The biblical Jesus calls us to lay our lives down and take up our crosses and deny ourselves and suffer for His sake.

    Steves last blog post..Voter Illiteracy and the Media

  5. It’s not that Santa is influencing Christianity at all.

    I suppose that may be possible somewhere, but again that is not the point. Perhaps the Santa analogy is confusing… forget Santa.

    The central idea is the problem with creating a Jesus that exists to keep us happy and that makes no demands.

    The connection with Santa is strictly that the Jesus we have created in the 20th-21st century is a lot like Santa, but there is no causal link between the Santa story and the dumbing down of Jesus. Does that make any sense? We (Christians) have dumbed down the biblical Jesus without any help at all from Santa.

    Other analogies I have seen used are Jesus as ‘sugar daddy’ or Jesus as a vending machine or Jesus as a genie. These are all caricatures created, sometimes inadvertently, by people who have somehow become disconnected with the biblical Jesus.

    The biblical Jesus calls us to lay our lives down and take up our crosses and deny ourselves and suffer for His sake.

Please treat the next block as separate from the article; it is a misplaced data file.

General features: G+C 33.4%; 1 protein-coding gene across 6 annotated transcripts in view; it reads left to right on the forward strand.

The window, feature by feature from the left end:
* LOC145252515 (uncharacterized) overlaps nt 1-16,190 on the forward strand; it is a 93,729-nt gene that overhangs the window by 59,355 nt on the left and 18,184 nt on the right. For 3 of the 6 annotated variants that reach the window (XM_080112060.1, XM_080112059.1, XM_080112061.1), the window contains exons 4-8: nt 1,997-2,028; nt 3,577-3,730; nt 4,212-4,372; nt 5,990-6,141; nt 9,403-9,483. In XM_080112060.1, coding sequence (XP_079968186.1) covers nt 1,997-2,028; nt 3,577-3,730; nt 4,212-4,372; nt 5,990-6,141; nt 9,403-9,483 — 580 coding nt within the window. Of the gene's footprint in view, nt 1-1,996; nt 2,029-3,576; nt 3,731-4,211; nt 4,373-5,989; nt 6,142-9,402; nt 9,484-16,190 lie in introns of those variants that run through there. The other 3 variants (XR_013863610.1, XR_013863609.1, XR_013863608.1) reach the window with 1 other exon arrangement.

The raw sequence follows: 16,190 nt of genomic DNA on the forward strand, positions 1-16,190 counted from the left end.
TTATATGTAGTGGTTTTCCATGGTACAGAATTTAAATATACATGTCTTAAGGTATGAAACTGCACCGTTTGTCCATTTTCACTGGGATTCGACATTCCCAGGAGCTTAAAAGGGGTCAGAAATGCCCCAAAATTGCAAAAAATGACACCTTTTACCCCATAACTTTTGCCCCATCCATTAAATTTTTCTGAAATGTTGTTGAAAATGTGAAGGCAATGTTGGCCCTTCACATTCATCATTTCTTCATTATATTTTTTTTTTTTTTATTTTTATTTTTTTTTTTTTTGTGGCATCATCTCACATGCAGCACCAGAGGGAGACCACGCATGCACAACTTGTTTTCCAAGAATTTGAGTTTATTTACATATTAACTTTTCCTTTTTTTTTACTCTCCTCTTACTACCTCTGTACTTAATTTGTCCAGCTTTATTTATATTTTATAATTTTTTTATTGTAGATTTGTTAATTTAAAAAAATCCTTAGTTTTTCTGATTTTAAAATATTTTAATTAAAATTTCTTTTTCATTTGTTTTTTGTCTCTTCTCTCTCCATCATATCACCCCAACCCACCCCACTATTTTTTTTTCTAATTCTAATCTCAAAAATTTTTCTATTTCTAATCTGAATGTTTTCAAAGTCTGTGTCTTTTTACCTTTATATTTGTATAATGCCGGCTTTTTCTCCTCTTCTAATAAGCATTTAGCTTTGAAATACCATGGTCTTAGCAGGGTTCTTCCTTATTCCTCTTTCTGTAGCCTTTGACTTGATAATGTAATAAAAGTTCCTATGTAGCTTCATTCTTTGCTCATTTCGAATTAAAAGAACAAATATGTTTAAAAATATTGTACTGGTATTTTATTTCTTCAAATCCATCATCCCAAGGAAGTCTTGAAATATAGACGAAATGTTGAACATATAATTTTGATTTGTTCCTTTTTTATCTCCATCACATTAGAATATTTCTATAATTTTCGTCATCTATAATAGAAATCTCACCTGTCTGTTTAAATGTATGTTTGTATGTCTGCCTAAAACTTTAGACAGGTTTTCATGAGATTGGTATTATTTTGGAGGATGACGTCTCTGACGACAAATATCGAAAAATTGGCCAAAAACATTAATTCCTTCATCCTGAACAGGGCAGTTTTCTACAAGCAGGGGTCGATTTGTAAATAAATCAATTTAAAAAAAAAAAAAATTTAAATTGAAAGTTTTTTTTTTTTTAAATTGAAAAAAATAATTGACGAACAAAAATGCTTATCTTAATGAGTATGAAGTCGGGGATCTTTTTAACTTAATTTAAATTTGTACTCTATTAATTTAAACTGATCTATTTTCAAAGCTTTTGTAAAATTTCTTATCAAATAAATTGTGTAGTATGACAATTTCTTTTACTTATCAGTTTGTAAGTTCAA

Steves last blog post..Voter Illiteracy and the Media

  6. Ferguson is revered around here at Covenant Seminary. After reading some of his work, I understand why. He has a way of getting to the heart of the issue in a very real way. I just finished a books of essays on sanctification. Ferguson’s was by far the best of the bunch.

    Stephanies last blog post..Sad

  7. Ferguson is revered around here at Covenant Seminary. After reading some of his work, I understand why. He has a way of getting to the heart of the issue in a very real way. I just finished a books of essays on sanctification. Ferguson’s was by far the best of the bunch.

    Stephanies last blog post..Sad

  8. Ferguson is revered around here at Covenant Seminary. After reading some of his work, I understand why. He has a way of getting to the heart of the issue in a very real way. I just finished a books of essays on sanctification. Ferguson’s was by far the best of the bunch.

    Stephanies last blog post..Sad

  9. “We (Christians) have dumbed down the biblical Jesus without any help at all from Santa. ” (Steve)